Jim Zub’s 2014 is picking up some real speed right now. Most well-known for his series Skullkickers with Edwin Huang and Misty Coats, which is soon heading towards the penultimate arc, he’s building up a head of stream to take him straight through into 2015. Alongside his creator-owned fantasy sword-swinging monster-kicking fighty fight series, he’s also now writing various projects for DC, Marvel, Dynamite and many others.
One of the most interesting things about Zub as a creator, and what first caught my attention, is his openness about his career and creative process. The extensive comic book tutorials on his website offer some brilliant advice on a range of topics, from publicity to building a creative team, and right through to the tricky stuff nobody else talks about – like, for instance money.
Which means there’s a lot to talk to him about! Ahead of issue #25 of Skullkickers – which you’ll get to see preview pages from below – he spoke to me about building Skullkickers, assembling the team, and how he’s managed to keep interest in the series so high.
Steve: Skullkickers started as two short stories in Image anthology collections. Why take it to an ongoing series? What about the characters or world made you want to continue on with their story?
Jim: Erik Larsen, who was publisher at Image when the Popgun anthology came out, really liked those two short stories. He was the one who asked if we wanted to do a full comic with the same characters.
I think the concept, two mercenary monster-mashers get themselves into capers and have to violently find a way out, lent itself to a continued adventure. It was open-ended and became a vehicle I could use to explore and poke fun at well worn fantasy storytelling tropes.
Steve: The original two shorts were with Chris Stevens, although for Skullkickers proper you’ve been working with Edwin Huang. How did you connect with him?
Jim: Chris and I did the Popgun stories and he was originally on board as the artist for the proposed 5 issue mini-series, but in order to work on the regular series with any regularity he’d need to stop doing freelance work for months at a time and financially that just wasn’t possible. Add in some other curveballs that were thrown into his life and it quickly became apparent that it wasn’t going to happen. I mothballed the Skullkickers first issue script and expected it would never be illustrated.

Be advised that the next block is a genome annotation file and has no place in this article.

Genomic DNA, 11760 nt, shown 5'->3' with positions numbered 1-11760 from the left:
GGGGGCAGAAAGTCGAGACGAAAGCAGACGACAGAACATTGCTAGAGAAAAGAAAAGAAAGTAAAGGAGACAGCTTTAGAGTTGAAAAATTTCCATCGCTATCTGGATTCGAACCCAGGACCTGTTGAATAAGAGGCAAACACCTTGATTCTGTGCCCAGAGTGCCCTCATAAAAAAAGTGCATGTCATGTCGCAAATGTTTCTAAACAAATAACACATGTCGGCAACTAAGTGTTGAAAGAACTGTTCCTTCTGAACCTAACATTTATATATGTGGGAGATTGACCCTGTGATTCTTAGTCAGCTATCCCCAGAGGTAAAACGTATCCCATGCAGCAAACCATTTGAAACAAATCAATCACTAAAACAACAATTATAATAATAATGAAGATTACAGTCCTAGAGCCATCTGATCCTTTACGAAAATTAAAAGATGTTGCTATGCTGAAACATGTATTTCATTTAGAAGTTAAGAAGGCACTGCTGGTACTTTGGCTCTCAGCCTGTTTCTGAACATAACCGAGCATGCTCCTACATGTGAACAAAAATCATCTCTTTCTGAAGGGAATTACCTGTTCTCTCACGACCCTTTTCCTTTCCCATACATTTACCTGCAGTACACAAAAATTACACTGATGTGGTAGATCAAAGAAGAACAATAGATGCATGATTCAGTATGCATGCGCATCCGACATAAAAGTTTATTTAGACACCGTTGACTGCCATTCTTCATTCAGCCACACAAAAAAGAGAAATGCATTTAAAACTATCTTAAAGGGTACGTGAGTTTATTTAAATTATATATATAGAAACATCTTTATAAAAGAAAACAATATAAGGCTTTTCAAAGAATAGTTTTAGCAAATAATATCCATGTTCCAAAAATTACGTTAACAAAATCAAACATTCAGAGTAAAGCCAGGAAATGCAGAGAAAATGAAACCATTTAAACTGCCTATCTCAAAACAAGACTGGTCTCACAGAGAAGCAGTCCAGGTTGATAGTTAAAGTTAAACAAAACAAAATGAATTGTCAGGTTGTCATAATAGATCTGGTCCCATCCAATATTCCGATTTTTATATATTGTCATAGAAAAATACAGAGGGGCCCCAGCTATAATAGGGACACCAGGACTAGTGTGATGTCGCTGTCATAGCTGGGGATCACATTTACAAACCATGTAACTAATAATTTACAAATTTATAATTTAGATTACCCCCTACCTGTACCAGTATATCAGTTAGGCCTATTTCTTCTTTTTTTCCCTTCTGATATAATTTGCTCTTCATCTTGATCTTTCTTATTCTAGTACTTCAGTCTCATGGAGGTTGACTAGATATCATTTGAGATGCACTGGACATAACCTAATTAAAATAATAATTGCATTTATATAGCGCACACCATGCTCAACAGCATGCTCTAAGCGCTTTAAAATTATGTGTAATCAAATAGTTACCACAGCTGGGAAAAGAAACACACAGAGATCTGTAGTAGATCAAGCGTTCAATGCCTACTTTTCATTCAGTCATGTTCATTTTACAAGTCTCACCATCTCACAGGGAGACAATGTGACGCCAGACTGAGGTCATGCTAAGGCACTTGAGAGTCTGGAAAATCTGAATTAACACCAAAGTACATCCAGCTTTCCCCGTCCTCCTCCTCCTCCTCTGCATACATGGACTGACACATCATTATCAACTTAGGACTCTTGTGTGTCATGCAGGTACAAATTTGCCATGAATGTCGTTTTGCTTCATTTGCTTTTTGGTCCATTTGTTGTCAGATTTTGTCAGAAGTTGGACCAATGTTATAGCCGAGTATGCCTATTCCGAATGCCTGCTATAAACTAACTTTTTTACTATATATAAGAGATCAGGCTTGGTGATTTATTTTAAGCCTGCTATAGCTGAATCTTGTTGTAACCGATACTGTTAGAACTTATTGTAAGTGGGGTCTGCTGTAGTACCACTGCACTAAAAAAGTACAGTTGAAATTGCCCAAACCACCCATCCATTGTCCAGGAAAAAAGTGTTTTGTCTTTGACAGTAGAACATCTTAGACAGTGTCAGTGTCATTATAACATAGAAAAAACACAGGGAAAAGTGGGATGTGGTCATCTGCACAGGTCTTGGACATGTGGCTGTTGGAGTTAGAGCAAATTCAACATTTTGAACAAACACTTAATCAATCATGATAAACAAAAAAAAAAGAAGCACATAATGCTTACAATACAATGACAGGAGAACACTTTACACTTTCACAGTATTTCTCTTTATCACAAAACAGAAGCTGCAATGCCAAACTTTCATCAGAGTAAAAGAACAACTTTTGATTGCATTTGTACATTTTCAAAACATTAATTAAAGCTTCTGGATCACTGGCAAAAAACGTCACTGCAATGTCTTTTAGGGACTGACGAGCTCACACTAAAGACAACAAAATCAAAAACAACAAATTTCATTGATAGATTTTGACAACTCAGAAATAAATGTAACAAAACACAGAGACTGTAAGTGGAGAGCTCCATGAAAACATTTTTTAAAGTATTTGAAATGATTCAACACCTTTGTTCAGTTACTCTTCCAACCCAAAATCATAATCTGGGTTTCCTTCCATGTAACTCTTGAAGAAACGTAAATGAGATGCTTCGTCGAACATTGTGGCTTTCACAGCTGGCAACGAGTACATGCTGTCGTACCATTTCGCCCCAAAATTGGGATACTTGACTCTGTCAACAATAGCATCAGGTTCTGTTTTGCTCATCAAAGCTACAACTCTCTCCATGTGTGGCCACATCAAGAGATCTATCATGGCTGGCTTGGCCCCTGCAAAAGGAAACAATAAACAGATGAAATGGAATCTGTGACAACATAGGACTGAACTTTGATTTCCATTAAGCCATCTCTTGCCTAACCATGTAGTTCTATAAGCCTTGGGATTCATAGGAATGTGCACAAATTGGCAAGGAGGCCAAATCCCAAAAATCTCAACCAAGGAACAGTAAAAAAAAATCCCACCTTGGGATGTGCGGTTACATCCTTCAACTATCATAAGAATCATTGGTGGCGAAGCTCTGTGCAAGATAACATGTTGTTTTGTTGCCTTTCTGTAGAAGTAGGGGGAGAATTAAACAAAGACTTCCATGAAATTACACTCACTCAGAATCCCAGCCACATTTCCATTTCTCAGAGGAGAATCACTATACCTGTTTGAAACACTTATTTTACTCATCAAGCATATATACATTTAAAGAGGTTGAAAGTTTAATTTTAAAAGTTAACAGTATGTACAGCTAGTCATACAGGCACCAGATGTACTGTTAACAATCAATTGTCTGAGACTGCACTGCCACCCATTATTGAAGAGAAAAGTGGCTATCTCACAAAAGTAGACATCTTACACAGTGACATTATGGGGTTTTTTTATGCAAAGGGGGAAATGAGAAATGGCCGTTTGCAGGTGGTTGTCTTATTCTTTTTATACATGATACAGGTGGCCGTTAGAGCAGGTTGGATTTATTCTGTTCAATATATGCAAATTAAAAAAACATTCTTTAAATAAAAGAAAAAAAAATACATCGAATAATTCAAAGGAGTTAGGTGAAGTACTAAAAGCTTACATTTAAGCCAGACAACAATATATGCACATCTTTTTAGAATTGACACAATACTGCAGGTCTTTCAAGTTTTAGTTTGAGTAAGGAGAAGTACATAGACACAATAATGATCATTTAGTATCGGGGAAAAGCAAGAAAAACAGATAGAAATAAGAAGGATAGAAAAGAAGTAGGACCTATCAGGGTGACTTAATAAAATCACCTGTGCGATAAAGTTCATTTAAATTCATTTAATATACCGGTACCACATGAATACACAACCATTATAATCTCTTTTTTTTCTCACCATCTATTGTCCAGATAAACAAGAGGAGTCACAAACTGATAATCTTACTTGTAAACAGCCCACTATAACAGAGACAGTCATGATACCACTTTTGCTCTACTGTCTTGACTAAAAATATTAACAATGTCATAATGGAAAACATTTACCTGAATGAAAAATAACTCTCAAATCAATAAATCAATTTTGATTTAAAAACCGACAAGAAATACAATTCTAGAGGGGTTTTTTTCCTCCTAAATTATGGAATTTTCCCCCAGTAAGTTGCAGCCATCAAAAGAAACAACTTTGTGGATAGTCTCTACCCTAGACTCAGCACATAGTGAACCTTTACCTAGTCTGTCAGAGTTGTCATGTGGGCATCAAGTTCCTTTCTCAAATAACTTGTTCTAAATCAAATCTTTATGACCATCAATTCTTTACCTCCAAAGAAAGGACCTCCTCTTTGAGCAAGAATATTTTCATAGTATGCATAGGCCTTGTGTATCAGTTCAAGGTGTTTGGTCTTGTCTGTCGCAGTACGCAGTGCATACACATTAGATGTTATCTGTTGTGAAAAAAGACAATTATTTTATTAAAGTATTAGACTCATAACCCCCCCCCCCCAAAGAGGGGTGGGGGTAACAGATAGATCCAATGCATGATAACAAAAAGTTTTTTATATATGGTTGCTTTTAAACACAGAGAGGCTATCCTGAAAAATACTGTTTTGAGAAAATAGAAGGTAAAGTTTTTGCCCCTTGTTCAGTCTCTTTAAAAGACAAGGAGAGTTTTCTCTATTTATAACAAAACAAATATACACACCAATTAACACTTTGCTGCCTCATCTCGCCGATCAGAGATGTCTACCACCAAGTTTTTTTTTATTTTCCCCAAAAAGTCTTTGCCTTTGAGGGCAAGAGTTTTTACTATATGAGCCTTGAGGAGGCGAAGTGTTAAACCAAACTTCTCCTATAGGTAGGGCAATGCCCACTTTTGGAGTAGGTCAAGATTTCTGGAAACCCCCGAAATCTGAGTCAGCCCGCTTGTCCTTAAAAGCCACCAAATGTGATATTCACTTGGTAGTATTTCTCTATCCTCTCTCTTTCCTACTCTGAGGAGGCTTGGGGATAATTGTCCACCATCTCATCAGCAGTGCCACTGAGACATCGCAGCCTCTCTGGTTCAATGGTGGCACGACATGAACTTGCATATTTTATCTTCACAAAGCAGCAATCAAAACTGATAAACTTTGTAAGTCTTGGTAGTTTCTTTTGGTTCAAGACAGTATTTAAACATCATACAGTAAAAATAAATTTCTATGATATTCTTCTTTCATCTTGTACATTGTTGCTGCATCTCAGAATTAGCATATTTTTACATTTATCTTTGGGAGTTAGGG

Cut to about a year and a half later. Edwin was getting ready to graduate from art school and he’d contacted the UDON studio, where I was working as a Project Manager, looking for a job. There weren’t any positions available but I liked the quality of his samples so he and I stayed in touch. I recommended that he have more sequential samples in his portfolio and, when he asked if he could work from one of my scripts, I passed him the script for Skullkickers #1. Within a few pages I could see that he’s be a great fit and thankfully he felt the same way. He finished up issue #1 and I re-pitched it to Eric Stephenson, who gave it the green light.
Steve: What about his art drew your attention? Were you looking for something particular for Skullkickers?
Jim: Edwin’s style is clean and crisp with clear storytelling and great expressions. It’s cartoonish where it needs to be without slipping into something too exaggerated or loose. Even when he’s drawing grim and violent stuff there’s a playful quality to it that reminds me of Mike Wieringo or Paul Smith.
Steve: Misty Coats has been colouring the series since the start, and has become a firm part of the creative team. Did you invite her to the series, or was she recommended by Edwin?
Jim: Misty was recommended to me by colorist Christina Strain. We had line art all done for issue #1 and I knew that Christina knew all kinds of colorists who were just getting their start. I showed her the line art and explained the colorful-animated look I wanted for the series and she suggested Misty. The first two pages of issue #1 are actually Misty’s sample pages. They were perfect.
Steve: As the series has gone on, how do you feel that the style of the comic has changed? Do you think that, as you’ve all grown closer as a creative team, you’ve experimented more?
Jim: When I’m in the midst of working on an issue it kind of feels like it’s always looked the same, but when I refer back to earlier issues and compare I’m amazed at how far we’ve come. There’s a far greater understanding of how we all work well together – the humor, the art, the lettering, all of it. I’m not afraid to try weird things and the rest of the team trusts that there’s a method to the madness, which is very encouraging.